Five penguin species in a day can be achieved in only one place in the world, Pebble Island – to the best of our knowledge – and we hit that target with King, Gentoo, Magellanic, Rockhopper and Macaroni seen by all the group.
The day started with a bimble down to Elephant Beach to look unsuccessfully for dolphins. Several Magellanic Penguin were seen along the beach but it was not until we had been sitting in a sheltered spot for a few minutes that Joanna drew our attention to a King Penguin sitting hunched in a sheltered rock crevice at the top of the beach. The bird was moulting and occasionally picked at particularly itchy feathers to give their replacements a helping beak.
A number of Magellanic Penguin were seen on Elephant Beach, keeping Flightless Steamerduck and Kelp Gull company.
The next penguins we saw were in a colony of Gentoo, at least two miles from the nearest beach, way up on the slopes of Middle Mountain. These were entertaining as some pointed their beaks to the sky and brayed, while the newly returned birds were chased around and through the rookery by hungry chicks.
The luck of spotting a King Penguin earlier in the day was blessed as a bird normally seen at the colony had gone.
We drove on to a Rockhopper rookery near Marble Mountain where we had a picnic lunch (which included a Penguin biscuit). Unlike yesterday’s, this was a pure rookery with no King cormorants and a lower Brown Skua population possibly as a result.
Our fifth penguin species was among the Rockies – a splendid Macaroni Penguin which posed for the camera-women in the group. It was larger than the Rockhoppers and had beautiful orange, pasta-like plumes.
An Erect-crested Penguin which had been seen among the birds was not found although a close substitute was making its way up a cliff from the sea.
Not to worry. We enjoyed terrific views of penguins coming ashore out of waves which appeared to dash them on the rocks.
It was with reluctance that we finally set off back for home, finding a second King Penguin on the way to Green Rincon where we stopped for a cuppa and views of the Southern Giant Petrel colony.
Closer views were obtained from a headland about 150m away but we were upwind of the birds which are terribly timid. When one or two started to leave we turned around and left the colony in peace.
The vehicles became silent as we bumped our way across the moorland. People were deep in thought about the wonderful day, our wildlife experience and the achievement of seeing five penguin species in a day.
The peat fire was lit in Pebble Lodge lounge to mark our last evening on the island and we roasted in front of it after dinner, well pleased with the day and sad to be leaving.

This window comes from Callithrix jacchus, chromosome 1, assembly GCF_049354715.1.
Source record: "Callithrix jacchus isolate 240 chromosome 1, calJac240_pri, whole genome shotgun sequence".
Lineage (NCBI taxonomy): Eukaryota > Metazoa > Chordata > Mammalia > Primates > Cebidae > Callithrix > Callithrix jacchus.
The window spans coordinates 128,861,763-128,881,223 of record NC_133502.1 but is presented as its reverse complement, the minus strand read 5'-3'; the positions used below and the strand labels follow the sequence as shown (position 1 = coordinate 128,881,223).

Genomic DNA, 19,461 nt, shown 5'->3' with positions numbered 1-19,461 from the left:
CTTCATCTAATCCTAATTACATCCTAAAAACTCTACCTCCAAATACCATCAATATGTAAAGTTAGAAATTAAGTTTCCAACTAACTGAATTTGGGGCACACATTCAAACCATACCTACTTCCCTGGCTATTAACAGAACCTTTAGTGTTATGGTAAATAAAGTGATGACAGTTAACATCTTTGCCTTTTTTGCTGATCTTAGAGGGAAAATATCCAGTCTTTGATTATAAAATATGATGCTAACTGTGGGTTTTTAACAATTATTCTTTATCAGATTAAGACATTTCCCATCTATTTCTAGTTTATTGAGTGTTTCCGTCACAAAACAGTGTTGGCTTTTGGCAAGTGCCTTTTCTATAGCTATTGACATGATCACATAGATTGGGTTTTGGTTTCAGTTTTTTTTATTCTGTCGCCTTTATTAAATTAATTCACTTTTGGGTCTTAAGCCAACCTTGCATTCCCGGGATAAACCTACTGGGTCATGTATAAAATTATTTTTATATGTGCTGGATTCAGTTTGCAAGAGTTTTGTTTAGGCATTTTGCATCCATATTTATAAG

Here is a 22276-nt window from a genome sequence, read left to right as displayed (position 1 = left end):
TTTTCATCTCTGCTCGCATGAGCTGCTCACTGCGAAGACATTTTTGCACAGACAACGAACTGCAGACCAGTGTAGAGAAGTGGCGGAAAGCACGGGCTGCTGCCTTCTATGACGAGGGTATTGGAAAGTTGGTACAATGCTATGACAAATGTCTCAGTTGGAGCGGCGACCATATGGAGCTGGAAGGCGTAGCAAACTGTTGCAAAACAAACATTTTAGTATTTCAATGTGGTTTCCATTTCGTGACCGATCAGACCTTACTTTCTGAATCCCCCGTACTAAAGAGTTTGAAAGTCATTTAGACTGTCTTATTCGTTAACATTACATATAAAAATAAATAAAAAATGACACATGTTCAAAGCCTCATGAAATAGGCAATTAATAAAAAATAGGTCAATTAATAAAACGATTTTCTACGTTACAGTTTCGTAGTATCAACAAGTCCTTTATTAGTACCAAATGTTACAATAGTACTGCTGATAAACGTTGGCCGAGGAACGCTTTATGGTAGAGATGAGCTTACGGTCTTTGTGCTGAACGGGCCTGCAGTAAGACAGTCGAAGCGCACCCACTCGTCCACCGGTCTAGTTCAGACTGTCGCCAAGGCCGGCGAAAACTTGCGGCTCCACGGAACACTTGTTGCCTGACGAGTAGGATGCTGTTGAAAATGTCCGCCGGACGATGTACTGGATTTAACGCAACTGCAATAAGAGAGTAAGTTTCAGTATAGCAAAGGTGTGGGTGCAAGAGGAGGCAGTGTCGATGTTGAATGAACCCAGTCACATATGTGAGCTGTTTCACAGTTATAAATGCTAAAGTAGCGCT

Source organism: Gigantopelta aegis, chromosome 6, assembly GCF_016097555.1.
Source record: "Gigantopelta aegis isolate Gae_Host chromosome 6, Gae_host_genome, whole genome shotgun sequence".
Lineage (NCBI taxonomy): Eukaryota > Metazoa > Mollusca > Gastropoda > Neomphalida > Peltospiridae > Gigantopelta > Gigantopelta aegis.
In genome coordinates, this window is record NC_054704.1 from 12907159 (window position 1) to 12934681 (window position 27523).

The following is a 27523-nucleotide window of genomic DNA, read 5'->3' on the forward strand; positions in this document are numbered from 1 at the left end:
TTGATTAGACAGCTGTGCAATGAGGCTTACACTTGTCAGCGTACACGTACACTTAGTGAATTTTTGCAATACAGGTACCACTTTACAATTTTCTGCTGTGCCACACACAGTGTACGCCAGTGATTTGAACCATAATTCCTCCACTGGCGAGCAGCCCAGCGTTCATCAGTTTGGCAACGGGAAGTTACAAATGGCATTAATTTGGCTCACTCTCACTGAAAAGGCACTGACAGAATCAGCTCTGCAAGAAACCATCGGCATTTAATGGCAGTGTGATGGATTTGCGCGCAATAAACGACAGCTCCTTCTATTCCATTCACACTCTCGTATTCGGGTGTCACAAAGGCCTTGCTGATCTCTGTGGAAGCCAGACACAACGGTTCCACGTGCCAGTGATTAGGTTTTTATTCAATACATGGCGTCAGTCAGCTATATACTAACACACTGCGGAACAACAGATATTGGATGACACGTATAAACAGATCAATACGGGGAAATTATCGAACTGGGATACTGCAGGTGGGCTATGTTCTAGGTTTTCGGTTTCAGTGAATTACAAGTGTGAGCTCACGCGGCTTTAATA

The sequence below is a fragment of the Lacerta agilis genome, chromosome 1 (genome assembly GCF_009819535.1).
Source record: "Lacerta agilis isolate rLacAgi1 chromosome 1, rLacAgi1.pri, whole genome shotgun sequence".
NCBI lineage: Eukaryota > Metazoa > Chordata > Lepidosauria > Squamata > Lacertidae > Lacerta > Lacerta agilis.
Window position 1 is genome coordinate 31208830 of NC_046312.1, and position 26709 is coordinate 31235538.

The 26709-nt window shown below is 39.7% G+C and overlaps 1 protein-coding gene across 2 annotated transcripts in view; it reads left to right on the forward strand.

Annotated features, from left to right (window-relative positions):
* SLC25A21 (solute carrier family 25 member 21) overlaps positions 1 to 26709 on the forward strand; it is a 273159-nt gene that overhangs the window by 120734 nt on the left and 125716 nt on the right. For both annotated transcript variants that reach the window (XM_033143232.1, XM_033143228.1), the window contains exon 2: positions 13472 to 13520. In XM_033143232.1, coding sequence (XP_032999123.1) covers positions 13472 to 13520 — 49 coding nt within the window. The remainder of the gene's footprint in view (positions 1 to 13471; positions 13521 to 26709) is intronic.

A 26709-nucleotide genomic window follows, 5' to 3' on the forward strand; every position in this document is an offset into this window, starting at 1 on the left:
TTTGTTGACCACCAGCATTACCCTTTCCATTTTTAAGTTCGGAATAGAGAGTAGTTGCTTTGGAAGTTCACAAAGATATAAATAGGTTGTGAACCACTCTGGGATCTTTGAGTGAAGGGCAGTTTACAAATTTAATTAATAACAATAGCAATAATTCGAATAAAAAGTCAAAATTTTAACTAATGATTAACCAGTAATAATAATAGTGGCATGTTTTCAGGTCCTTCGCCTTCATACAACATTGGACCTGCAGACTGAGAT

Birds of Pebble Island:
PENGUINS
King penguin
Gentoo penguin
Rockhopper penguin
Macaroni penguin
Magellanic penguin
GREBES
White-tufted grebe
Silvery grebe
ALBATROSSES
Black-browed albatross
SHEARWATERS & PETRELS
Antarctic (Southern) giant petrel
CORMORANTS
Rock shag
Imperial shag (King or Blue-eyed cormorant)
HERONS, EGRETS & BITTERNS
Black-crowned night-heron
SWANS, GEESE & DUCKS
Black-necked swan
Upland (Magellanic) goose
Kelp goose
Ruddy-headed goose
Falkland steamerduck
Flying steamerduck
Chiloe wigeon
Speckled teal
Crested duck
Silver teal
NEW WORLD VULTURES
Turkey vulture
HAWKS, EAGLES & KITES
Variable (Red-backed) hawk


FALCONS & CARACARAS
Peregrine falcon
OYSTERCATCHERS
Magellanic oystercatcher
Blackish oystercatcher
PLOVERS & LAPWINGS
Two-banded plover
Rufous-chested dotterel
SANDPIPERS
South American snipe
Fuegian snipe
White-rumped sandpiper
SHEATHBILLS
Snowy sheathbill
JAEGERS & SKUAS
Brown (Sub-Antarctic or Southern) skua
GULLS
Dolphin gull
Kelp gull
TERNS
South American tern
Common tern
TYRANT FLYCATCHERS
Dark-faced ground-tyrant
PIPITS
Correndera pipit
THRUSHES
Austral thrush
OLD WORLD SPARROWS
House sparrow
FINCHES
Black-chinned siskin
TRUE BUNTINGS
Canary-winged finch
TROUPIALS & ALLIES
Long-tailed meadowlark

Mammals of Pebble Island:
CATS
Wild Cat (Feral cat)
EARED SEALS
South American sea-lion


Saturday 11 January

A day trip to Saunders and our introduction to Sea Lion Island is always a great treat. There is something about the gentle way in which Black-browed Albatross go through their domestic arrangements which is particularly endearing. Sadly, this is the last we will do as the flight schedules give only a bare hour at the colony.